An alliance of educators and parents is calling on Manitoba to improve French-language education, offering up a report containing three proposals it says won’t cost the province a dime.
Partners for French Education recommends the province establish a bilingual deputy minister of education and reinstate a bilingual assistant deputy minister of education responsible for French education to work with school divisions and teachers. Because those roles previously existed, the group said Monday the province should be able to bring them back without cost by shuffling existing positions.
The report also suggests the province create a new administrative structure to oversee all French-language education, including immersion and second-language education.
In October, the assistant deputy minister for French education was moved to an advisory role, while other staff in the Bureau de l’éducation française were shuffled to positions in English-language education and other job vacancies were left unfilled.
Those vacancies haven’t been filled, and the province’s French-language educators lost an important ear in the ministry when the assistant deputy minister position was axed, Division scolaire franco-manitobaine (DSFM) superintendent Alain Laberge said at a news conference Monday.
Laberge also said the group has met with Minister of Education and Training Ian Wishart to discuss their concerns.
Partners for French Education’s proposed administrative structure would be the responsibility of Education and Training, and would be managed by the francophone assistant deputy minister. The group suggests the structure could start as a pilot project — but could eventually be view as a model to be followed across Canada.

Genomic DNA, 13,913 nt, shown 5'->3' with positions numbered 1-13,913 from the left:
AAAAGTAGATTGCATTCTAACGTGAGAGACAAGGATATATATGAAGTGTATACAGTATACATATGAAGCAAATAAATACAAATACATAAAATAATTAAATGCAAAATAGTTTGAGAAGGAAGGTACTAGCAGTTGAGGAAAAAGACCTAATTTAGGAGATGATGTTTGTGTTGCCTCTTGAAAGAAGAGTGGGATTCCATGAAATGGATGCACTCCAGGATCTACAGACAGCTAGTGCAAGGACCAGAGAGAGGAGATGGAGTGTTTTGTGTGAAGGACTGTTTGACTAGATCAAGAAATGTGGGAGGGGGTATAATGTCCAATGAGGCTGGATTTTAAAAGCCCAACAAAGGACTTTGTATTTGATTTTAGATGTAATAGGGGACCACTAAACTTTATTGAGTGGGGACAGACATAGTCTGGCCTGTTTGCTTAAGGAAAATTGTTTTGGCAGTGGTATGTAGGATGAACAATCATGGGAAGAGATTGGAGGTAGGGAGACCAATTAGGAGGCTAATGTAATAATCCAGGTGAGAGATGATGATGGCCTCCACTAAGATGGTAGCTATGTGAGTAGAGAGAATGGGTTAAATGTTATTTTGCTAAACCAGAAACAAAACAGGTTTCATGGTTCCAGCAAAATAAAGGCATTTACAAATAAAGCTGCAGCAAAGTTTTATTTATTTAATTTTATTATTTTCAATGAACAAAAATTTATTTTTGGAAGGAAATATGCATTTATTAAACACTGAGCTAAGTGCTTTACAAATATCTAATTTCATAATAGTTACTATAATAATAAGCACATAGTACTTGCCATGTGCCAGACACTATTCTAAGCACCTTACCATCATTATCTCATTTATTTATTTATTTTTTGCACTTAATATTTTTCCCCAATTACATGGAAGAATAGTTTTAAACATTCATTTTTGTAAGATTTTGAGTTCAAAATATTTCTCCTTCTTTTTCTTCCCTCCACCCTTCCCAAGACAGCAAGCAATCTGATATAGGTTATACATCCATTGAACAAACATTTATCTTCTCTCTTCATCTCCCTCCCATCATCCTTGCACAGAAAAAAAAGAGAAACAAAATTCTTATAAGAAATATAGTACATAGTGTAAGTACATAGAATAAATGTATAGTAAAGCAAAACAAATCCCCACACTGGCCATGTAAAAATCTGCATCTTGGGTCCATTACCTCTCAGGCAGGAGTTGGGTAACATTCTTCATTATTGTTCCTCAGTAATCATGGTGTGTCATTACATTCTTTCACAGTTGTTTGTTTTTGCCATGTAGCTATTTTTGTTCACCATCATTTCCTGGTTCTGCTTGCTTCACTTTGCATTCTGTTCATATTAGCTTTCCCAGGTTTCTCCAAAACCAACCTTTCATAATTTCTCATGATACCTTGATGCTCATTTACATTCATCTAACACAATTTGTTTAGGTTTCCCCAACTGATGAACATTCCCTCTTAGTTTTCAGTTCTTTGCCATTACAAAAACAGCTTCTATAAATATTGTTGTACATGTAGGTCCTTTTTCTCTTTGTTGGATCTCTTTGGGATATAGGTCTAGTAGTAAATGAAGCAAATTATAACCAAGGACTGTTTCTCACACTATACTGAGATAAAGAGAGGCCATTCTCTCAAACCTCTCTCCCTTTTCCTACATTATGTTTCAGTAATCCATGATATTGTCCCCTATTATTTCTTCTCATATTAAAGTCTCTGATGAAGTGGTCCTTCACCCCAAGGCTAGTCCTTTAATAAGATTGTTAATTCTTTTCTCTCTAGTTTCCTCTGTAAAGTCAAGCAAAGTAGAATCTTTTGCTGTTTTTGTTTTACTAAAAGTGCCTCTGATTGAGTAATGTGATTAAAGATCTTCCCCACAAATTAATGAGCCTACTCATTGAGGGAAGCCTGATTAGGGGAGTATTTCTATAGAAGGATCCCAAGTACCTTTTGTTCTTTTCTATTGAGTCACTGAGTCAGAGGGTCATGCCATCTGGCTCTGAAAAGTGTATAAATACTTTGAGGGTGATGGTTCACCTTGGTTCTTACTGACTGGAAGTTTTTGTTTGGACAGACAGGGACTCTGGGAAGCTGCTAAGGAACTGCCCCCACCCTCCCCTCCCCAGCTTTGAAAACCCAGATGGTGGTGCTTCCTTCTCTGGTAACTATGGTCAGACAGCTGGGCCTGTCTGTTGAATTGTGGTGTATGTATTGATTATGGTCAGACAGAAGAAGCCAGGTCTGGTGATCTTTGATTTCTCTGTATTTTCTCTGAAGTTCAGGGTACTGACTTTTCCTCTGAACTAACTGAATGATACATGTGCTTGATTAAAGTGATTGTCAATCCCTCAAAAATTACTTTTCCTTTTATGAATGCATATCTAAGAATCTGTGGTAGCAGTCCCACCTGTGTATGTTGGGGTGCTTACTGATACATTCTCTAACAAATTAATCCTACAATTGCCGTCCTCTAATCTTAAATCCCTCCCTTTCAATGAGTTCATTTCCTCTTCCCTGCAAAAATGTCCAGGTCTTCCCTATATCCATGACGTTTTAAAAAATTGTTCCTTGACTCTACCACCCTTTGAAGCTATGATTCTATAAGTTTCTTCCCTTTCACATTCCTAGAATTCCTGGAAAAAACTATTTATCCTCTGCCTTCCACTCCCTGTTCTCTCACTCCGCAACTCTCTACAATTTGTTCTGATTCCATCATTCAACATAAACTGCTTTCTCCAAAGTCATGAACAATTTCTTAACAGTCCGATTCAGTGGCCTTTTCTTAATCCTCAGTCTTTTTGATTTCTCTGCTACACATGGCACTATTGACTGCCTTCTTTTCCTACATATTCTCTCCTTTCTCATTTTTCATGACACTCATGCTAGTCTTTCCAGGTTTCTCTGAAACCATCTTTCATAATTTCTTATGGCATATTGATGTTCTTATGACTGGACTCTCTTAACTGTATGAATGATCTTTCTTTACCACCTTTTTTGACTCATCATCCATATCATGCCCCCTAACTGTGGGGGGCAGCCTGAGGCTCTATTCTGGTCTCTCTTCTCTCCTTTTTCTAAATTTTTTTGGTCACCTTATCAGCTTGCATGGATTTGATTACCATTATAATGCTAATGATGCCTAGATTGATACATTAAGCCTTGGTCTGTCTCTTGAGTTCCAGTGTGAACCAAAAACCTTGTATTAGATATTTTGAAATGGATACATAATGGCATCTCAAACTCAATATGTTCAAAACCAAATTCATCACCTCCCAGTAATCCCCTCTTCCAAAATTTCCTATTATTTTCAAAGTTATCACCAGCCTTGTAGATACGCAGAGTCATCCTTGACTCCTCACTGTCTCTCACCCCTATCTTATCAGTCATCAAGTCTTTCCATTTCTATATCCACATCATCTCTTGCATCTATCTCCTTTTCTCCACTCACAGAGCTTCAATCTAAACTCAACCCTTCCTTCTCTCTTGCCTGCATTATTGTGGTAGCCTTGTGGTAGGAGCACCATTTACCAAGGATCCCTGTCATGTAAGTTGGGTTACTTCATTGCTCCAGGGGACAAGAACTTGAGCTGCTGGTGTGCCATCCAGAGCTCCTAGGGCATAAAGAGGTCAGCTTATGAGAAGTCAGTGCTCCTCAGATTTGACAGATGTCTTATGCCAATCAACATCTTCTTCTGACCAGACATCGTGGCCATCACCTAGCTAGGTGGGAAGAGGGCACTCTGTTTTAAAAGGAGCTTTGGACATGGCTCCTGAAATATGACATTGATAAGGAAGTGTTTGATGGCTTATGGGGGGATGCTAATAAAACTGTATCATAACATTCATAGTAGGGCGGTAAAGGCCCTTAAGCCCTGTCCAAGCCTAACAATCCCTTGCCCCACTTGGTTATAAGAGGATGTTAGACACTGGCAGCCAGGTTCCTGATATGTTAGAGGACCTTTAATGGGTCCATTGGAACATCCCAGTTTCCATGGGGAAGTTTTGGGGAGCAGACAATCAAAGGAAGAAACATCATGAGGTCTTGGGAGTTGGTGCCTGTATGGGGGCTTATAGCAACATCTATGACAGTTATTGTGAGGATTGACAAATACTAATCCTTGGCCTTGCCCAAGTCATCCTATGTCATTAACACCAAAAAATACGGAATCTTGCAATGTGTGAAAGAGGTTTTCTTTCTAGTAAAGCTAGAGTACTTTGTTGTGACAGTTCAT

To help align all of the existing French-language education services, Partners for French Education suggests bringing together stakeholders from the government, the Éducatrices et éducateurs francophones du Manitoba, Fédération des parents du Manitoba, Université de Saint-Boniface, DSFM, Pluri-elles Inc. Manitoba, and Conseil jeunesse provincial. The proposed group of stakeholders would meet three times a year.
“We look forward to reviewing the group’s suggestions, and thank them for their dedication to French education in Manitoba,” Wishart said Monday in a statement.
“The province continues to compile findings from the April 21 summit on French education in Manitoba that we co-hosted with les Partenaires de l’éducation en français. We have committed to reviewing the entire kindergarten to Grade 12 public education system in 2019, and will invite public feedback in various areas, including French education.”
Partners for French Education also said it has consulted with the francophone community at large. Those meetings resulted in 94 suggestions to the province, school divisions, community and other stakeholders the group says would help the French language and culture thrive in the province. However, the group is not yet calling on the province to implement the suggestions.
Between the DFSM, immersion and French-as-a-second-language classes, more than 95,000 students are learning French in Manitoba. Immersion enrolment has experienced an increase of about six per cent in the last decade, according to the Manitoba Teachers’ Society.